As more and more engineering and construction (E&C) projects grow in scope and scale, companies that want to compete in the space will need to develop the right mix of leadership skills to win business and successfully deliver quality, on-time projects.

In 2019 there were 35 megaprojects in the U.S., totaling $79.1 billion or 15% of the value of nonresidential construction starts. That’s up from 20 megaprojects worth $47.2 billion in 2018. Most of the new projects of this size were concentrated in the South (37%) and the West (30%), leading to even greater competition for talented project leaders in those regions. 1

As E&C projects grow and become more complex, having the right leaders in place becomes even more critical for delivering on-time and on-budget finished work. The speed and complexity of new construction projects make it increasingly challenging to find leaders with the technical experience (the “hard” stuff) and leadership skills (the “soft” stuff) to engage and consistently align project stakeholders across the project life cycle.

It is not uncommon for organizations to identify a handful of great leaders and bounce them from project to project, hoping some of their strengths will rub off on the rest of the company’s leaders. As one leader shared, “The hard stuff is easy; it’s the soft stuff that’s hard.”


Owner Challenges

FMI research found that one of the top challenges for owners on megaprojects revolves around organizational complexity. Managing an array of people, processes, technologies and finances across firms, contractors and subcontractors creates issues related to:

  • Planning and scheduling
  • Change management
  • Project leadership
  • Decision-making Staffing

Across these diverse teams and responsibilities, owners cited communication and collaboration as well as incomplete design work as key issues when dealing with design teams. On the contractor side, ineffective collaboration, poor goals alignment and insufficient labor were the biggest impediments to project success.


Solving the Project Puzzle

In 2019 FMI partnered with the Construction Industry Round Table (CIRT) to investigate leadership best practices associated with megaprojects. In this initial research, FMI identified four themes that are key to delivering successful megaprojects. We’ve named these:

  1. The Trust Factor. Building and maintaining trust with project stakeholders is critical to the success of a megaproject.
  2. A Culture of Cohesion and Collaboration. Early involvement of team members—and a collaborative environment—are more influential in driving success on a project than the contract type itself.
  3. Transparent and Authentic Leadership. Effective megaproject leaders are experts in developing a team environment that fosters emotional engagement, shared purpose and accountability and is safe for constructive feedback and open discussions (versus blaming) across all project levels.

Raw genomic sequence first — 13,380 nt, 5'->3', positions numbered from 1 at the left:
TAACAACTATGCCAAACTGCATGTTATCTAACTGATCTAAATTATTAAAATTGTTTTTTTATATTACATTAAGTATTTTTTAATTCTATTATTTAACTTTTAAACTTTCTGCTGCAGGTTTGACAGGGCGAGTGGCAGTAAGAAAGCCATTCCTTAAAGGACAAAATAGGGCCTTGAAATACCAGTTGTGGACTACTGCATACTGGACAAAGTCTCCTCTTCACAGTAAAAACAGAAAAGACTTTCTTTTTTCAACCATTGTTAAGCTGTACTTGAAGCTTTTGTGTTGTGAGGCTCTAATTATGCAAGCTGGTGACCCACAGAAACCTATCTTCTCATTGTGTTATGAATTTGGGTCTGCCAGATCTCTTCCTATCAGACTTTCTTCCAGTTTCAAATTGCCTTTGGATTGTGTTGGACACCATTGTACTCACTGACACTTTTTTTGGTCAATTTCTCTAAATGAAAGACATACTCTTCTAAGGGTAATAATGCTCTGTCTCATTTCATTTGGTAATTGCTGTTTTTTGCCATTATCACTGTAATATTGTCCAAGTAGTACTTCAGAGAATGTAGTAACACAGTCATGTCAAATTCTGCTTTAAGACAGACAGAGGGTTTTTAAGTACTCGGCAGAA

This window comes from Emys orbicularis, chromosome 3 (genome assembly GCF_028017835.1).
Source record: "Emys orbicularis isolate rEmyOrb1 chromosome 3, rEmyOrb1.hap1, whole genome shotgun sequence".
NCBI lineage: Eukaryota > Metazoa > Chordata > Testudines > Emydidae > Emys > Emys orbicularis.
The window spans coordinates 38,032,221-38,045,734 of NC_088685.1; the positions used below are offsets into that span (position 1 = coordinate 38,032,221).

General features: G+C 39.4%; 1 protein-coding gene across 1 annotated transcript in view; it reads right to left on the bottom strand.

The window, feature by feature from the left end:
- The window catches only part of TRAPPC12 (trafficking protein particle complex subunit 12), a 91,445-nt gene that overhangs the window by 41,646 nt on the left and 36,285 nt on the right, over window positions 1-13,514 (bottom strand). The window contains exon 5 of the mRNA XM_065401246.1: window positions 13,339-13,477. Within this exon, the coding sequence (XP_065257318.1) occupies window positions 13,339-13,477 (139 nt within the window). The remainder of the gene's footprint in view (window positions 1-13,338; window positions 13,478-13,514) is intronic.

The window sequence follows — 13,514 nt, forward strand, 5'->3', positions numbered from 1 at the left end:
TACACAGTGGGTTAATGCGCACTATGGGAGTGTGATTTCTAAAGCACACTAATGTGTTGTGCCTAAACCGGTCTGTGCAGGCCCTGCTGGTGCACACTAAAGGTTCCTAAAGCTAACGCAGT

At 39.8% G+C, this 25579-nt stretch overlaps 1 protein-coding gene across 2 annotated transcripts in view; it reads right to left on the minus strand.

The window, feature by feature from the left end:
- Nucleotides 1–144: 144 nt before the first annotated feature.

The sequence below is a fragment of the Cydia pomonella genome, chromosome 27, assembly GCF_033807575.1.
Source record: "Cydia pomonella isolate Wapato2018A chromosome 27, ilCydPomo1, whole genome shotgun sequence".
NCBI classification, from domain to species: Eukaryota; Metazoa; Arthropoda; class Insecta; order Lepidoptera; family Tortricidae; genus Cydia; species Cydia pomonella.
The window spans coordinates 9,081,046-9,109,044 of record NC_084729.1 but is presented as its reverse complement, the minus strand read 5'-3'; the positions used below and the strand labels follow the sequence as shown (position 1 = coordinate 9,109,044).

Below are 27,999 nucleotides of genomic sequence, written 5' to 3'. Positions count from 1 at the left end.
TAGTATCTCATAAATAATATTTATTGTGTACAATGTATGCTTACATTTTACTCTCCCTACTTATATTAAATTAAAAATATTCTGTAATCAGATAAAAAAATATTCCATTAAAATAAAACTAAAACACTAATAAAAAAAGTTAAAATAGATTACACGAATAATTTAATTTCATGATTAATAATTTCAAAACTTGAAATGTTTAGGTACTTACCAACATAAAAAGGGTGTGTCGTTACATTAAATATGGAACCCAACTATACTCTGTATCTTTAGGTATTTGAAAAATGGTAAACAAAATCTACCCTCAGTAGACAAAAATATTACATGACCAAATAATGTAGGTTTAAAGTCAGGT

4. Educated and Experienced Owner. Owners can make or break projects. Skilled and experienced owner-employees are especially critical on megaprojects.

While industry leaders agree that these areas are critical for project success, effectively developing these skills remains a challenge for many. With that perspective in mind, FMI launched a research study, in collaboration with the National Academy of Construction, to dive deeper and identify the key competencies required of a project leader to achieve successful results on a large complex project.2


Why Competencies?

Competencies are behaviors that, when demonstrated, create exceptional performance and strategic advantage. Competencies are also different from technical knowledge and skills and differentiate an average performer from a star player. Well-defined competencies include behavior descriptors that can be measured and observed by others. As such, competencies can be incorporated into training programs and should represent the backbone of performance feedback within a leadership development program.

In our research, we specifically focused on competencies for the general contractor project lead. FMI identified an initial list of competencies based on expert interviews and then tested them with a broader industry audience.

Two sets of core competencies emerged from this research: those that drive project performance and those focused on people, teams and relationships.

Project-Focused Competencies

  • Alignment Creator
  • Sound and Timely Decision-Maker
  • Systems Thinker
  • Change Leader
  • Problem Solver


People-Focused Competencies

  • Team Developer
  • Coach and Mentor
  • Leadership Presence
  • Connector
  • Effective Communicator


When asked what competencies participants would prioritize in the ideal general contractor leader, these five were consistently rated the highest:

  1. Making Timely Decisions: An ideal leader ensures decisions are made quickly by delegating, clarifying escalation expectations and identifying relevant possible outcomes of each decision.